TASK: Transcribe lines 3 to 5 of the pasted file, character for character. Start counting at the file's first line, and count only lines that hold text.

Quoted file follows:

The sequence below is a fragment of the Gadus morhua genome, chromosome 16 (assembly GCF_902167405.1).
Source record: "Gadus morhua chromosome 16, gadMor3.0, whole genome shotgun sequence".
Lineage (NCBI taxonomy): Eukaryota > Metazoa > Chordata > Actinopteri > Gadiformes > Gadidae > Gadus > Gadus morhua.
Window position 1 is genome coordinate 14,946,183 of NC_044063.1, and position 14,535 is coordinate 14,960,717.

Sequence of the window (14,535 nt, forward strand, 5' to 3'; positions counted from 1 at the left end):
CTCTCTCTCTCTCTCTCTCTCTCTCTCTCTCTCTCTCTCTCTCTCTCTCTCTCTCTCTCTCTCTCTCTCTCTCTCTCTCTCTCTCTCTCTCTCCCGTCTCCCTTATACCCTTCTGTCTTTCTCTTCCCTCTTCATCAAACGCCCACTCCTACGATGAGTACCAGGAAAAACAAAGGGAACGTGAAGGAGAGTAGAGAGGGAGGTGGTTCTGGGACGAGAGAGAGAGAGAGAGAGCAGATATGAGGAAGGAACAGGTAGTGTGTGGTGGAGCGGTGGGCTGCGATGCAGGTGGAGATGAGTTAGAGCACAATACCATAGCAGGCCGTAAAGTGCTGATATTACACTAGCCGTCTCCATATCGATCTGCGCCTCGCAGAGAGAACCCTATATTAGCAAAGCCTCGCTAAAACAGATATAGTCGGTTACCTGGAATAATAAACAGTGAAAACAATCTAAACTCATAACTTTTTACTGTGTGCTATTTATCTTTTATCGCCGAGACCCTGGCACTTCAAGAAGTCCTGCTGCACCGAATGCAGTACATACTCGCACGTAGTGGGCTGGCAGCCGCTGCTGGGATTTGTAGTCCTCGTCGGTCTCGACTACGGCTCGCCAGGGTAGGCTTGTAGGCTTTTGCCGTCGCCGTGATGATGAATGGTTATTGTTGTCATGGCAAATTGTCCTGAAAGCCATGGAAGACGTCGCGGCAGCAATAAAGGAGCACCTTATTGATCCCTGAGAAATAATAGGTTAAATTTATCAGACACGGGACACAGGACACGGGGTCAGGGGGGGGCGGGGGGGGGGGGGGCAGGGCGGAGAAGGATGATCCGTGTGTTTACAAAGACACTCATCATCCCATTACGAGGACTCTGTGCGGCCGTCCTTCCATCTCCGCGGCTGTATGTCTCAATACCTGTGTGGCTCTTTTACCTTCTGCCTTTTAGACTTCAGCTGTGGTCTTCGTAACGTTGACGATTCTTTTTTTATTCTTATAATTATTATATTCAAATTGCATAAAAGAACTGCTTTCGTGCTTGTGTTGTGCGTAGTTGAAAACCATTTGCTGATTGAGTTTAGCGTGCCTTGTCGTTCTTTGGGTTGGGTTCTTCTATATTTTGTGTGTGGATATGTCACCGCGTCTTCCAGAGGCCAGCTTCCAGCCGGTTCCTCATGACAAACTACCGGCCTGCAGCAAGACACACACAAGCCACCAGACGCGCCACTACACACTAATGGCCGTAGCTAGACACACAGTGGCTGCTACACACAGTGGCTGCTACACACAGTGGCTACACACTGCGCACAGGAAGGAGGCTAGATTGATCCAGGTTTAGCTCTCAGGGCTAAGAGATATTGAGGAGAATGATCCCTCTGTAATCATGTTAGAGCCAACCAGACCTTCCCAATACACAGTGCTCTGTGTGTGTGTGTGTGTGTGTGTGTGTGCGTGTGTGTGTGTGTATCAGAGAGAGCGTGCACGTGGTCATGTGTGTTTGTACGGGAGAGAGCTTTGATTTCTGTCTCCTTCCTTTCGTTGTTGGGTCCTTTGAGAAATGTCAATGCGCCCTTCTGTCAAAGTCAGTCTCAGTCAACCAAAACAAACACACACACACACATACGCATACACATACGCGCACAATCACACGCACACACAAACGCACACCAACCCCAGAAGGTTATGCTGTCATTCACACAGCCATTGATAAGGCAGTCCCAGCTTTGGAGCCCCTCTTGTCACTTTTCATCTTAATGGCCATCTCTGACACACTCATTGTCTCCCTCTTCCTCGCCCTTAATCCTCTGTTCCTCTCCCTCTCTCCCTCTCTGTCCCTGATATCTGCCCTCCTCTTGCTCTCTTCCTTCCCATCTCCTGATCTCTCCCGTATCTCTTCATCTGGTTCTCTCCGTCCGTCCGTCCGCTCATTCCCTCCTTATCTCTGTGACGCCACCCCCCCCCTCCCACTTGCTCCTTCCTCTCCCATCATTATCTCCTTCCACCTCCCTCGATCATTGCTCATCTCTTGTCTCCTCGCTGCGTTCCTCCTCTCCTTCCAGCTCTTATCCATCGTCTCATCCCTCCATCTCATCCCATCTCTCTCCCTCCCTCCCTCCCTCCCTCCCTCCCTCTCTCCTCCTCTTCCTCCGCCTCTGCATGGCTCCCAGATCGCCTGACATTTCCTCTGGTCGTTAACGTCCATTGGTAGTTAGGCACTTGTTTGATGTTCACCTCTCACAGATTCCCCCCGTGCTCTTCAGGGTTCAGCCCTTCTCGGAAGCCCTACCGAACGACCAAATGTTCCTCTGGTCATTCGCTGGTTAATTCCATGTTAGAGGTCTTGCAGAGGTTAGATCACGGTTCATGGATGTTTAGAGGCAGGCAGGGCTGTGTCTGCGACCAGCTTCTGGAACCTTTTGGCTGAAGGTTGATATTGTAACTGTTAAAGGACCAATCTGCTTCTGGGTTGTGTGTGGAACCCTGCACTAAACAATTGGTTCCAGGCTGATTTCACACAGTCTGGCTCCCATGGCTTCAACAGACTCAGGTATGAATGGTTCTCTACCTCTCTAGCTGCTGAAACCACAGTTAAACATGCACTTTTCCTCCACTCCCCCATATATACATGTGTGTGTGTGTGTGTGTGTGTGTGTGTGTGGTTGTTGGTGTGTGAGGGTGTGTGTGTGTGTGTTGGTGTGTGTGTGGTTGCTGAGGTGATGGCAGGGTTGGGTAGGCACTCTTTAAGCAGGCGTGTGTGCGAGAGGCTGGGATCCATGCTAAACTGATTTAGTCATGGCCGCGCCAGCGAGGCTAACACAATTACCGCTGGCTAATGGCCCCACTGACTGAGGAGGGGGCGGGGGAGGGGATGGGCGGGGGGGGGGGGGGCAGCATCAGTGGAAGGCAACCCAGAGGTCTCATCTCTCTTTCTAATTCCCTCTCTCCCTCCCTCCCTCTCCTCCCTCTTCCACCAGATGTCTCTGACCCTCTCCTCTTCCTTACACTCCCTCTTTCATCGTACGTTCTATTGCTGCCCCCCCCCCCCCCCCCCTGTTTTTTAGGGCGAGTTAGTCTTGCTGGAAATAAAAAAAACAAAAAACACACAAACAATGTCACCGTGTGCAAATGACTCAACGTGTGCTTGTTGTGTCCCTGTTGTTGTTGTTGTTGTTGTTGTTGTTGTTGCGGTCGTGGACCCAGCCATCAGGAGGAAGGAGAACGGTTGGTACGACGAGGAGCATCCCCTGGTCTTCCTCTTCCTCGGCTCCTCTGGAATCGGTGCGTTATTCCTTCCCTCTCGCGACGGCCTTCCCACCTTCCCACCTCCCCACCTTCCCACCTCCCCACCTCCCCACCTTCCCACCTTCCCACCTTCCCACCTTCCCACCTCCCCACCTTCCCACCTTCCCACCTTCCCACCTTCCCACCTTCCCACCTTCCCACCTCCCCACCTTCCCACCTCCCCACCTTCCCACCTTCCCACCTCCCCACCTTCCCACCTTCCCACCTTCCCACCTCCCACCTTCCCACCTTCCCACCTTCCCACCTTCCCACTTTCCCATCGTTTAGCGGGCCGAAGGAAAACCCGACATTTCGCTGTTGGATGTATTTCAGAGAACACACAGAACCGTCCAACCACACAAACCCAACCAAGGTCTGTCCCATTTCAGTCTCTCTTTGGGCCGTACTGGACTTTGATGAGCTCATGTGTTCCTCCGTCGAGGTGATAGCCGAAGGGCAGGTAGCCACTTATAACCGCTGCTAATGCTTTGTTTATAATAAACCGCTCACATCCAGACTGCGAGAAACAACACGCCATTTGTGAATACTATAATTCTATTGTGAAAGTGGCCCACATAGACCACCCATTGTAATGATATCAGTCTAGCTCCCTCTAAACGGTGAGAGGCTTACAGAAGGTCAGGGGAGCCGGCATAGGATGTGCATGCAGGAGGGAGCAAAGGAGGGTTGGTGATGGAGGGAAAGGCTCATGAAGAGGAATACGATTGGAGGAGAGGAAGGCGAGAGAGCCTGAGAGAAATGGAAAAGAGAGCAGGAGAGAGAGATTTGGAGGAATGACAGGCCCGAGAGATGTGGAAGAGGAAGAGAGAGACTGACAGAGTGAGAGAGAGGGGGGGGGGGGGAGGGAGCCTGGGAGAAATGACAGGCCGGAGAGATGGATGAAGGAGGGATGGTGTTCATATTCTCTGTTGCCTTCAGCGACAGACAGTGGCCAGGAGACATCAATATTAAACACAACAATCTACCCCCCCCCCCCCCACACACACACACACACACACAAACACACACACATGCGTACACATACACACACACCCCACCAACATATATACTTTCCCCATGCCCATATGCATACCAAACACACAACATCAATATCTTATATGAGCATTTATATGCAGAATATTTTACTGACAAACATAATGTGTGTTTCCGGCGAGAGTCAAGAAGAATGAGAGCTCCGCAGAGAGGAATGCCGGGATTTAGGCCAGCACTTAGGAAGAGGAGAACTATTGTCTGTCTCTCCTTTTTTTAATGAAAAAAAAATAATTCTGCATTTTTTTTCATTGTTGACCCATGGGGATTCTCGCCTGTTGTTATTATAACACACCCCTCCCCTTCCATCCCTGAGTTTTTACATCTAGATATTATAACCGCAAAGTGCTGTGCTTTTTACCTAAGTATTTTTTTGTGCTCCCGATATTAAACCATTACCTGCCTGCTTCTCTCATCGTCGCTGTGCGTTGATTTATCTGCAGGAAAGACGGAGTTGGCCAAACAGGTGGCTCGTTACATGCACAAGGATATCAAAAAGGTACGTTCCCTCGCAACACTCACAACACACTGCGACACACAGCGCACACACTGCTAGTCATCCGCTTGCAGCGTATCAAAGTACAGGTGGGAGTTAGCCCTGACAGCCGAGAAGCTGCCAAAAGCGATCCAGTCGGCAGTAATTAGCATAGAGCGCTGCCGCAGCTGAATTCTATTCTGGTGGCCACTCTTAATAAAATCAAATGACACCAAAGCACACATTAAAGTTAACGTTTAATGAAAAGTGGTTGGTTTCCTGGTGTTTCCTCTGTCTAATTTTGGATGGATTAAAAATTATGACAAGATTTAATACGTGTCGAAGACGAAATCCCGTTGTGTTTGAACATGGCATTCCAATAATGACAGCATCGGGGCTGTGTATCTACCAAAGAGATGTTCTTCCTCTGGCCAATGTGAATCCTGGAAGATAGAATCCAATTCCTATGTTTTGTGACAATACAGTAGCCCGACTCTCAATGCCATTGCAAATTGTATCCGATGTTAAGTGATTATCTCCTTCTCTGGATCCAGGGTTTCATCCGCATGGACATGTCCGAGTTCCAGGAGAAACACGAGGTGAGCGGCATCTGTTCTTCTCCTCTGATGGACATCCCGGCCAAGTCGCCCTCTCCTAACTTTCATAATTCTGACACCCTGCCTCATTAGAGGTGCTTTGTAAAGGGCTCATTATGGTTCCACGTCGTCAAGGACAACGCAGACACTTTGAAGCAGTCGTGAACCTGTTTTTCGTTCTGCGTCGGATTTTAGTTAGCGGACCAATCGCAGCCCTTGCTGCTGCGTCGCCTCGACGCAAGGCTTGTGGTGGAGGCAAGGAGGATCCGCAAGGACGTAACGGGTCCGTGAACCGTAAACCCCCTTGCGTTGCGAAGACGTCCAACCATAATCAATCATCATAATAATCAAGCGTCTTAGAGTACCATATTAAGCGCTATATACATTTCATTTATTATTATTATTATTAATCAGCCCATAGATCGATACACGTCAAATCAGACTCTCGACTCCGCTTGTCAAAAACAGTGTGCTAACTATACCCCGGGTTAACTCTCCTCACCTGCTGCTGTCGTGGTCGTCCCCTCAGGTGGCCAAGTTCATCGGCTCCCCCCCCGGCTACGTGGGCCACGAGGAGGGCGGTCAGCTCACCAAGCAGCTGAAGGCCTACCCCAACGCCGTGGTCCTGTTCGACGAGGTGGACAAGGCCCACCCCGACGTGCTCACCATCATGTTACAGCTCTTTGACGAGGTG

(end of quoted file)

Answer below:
Lineage (NCBI taxonomy): Eukaryota > Metazoa > Chordata > Actinopteri > Gadiformes > Gadidae > Gadus > Gadus morhua.
Window position 1 is genome coordinate 14,946,183 of NC_044063.1, and position 14,535 is coordinate 14,960,717.

Sequence of the window (14,535 nt, forward strand, 5' to 3'; positions counted from 1 at the left end):